The Admiral riverboat (photo from KWMU)
I read with a bit of sadness this weekend the stl today story telling that the Admiral will soon be on its way to the scrap yard where it will be unceremoniously sliced to pieces with cutting torches. But then I thought about it and realized that St. Louisans haven't cared about the Admiral, or the riverfront in general for that matter, for decades. After the almost 40 year stretch of river cruises ended in 1979, the boat was in limbo until 1987 when Six Flags tried to reopen it as an entertainment center which failed miserably. In 1994 the boat was converted to gambling casino. By then, there was almost nothing left on the interior of the boat to tell you that it was once a great art deco cruising vessel. For the next 16 years people came to the not to see the river or admire the Admiral's streamlined stainless steel architecture (which was largely hidden by the goofy light blue mooring structure, but to play the slots or try their luck at the black jack table.
An early cruise aboard the Admiral. Photo from a Post-Dispatch gallery
After Pinnacle closed the boat last year, there was plenty of opportunity for someone to buy the Admiral and come up with a creative re-use for it. It was even on ebay for a while! But no one came through for the shiny symbol of years past. To my grandparents and somewhat my parents generation, the Admiral was one of THE places to go for fun, as was Gaslight Square. Like Gaslight Square though the luster of the Admiral faded and like Gaslight Square, most of the later generations including ours were oblivious to the to the former shining stainless steel star of the riverfront and ambivalent about the vessel's ultimate fate.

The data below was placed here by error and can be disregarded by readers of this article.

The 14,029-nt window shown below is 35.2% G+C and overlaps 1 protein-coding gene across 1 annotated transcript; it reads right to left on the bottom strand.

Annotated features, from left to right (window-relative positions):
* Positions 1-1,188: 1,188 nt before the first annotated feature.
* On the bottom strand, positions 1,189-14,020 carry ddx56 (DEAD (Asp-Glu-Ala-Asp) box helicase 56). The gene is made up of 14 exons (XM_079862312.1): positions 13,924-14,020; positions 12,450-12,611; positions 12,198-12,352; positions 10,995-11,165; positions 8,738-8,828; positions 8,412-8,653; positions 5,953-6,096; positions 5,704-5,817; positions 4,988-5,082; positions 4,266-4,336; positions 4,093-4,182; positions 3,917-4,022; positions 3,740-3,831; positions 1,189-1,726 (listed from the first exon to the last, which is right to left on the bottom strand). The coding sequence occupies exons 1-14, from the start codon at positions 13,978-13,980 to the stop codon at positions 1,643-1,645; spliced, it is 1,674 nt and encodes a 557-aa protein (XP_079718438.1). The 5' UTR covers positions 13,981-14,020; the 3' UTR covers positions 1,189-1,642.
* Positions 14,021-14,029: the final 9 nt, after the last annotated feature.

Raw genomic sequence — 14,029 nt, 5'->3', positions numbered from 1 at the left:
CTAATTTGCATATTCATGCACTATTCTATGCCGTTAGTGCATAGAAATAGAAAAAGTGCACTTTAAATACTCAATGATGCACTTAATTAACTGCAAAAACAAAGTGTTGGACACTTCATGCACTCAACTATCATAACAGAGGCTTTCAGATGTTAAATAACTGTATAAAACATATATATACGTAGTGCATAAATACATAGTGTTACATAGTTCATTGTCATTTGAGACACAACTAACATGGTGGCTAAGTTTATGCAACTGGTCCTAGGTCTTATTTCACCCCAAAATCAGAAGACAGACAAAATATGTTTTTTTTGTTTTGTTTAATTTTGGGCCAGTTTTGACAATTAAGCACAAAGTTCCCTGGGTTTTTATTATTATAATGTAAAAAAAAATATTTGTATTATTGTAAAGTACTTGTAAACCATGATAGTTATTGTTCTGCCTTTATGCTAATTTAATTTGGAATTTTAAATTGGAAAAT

The story of its demise is listed in stl today's "most read stories" column, but I'd be interested to see the average age of the readers. I went to the fixture sale a few months ago and it seemed there were only a few like me who simply came to see the Admiral, most were milling around trying to get a bargain on crappy furnishings and equipment. St. Louis had its chance to see the Admiral carry on to some new life for future generations to enjoy, but instead it let that chance simply float away down the river.